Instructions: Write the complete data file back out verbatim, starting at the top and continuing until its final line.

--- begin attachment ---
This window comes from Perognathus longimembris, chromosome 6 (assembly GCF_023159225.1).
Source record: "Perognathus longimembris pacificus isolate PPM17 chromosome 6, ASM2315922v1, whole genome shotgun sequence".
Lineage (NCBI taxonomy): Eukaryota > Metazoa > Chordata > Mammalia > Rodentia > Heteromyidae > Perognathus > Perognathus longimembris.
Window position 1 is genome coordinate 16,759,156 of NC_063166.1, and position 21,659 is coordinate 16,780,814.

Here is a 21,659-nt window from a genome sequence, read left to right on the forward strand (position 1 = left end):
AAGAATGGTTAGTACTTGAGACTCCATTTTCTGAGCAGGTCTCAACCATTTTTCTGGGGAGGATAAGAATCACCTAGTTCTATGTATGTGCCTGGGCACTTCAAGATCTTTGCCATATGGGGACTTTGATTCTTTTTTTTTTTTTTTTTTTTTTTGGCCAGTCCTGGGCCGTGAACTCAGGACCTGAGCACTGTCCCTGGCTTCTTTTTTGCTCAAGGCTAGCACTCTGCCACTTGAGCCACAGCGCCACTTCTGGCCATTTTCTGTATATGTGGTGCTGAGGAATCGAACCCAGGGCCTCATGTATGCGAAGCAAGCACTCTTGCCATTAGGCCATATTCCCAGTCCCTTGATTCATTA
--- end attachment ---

This window comes from Perognathus longimembris, chromosome 6 (assembly GCF_023159225.1).
Source record: "Perognathus longimembris pacificus isolate PPM17 chromosome 6, ASM2315922v1, whole genome shotgun sequence".
Lineage (NCBI taxonomy): Eukaryota > Metazoa > Chordata > Mammalia > Rodentia > Heteromyidae > Perognathus > Perognathus longimembris.
Window position 1 is genome coordinate 16,759,156 of NC_063166.1, and position 21,659 is coordinate 16,780,814.

Here is a 21,659-nt window from a genome sequence, read left to right on the forward strand (position 1 = left end):
AAGAATGGTTAGTACTTGAGACTCCATTTTCTGAGCAGGTCTCAACCATTTTTCTGGGGAGGATAAGAATCACCTAGTTCTATGTATGTGCCTGGGCACTTCAAGATCTTTGCCATATGGGGACTTTGATTCTTTTTTTTTTTTTTTTTTTTTTTGGCCAGTCCTGGGCCGTGAACTCAGGACCTGAGCACTGTCCCTGGCTTCTTTTTTGCTCAAGGCTAGCACTCTGCCACTTGAGCCACAGCGCCACTTCTGGCCATTTTCTGTATATGTGGTGCTGAGGAATCGAACCCAGGGCCTCATGTATGCGAAGCAAGCACTCTTGCCATTAGGCCATATTCCCAGTCCCTTGATTCATTA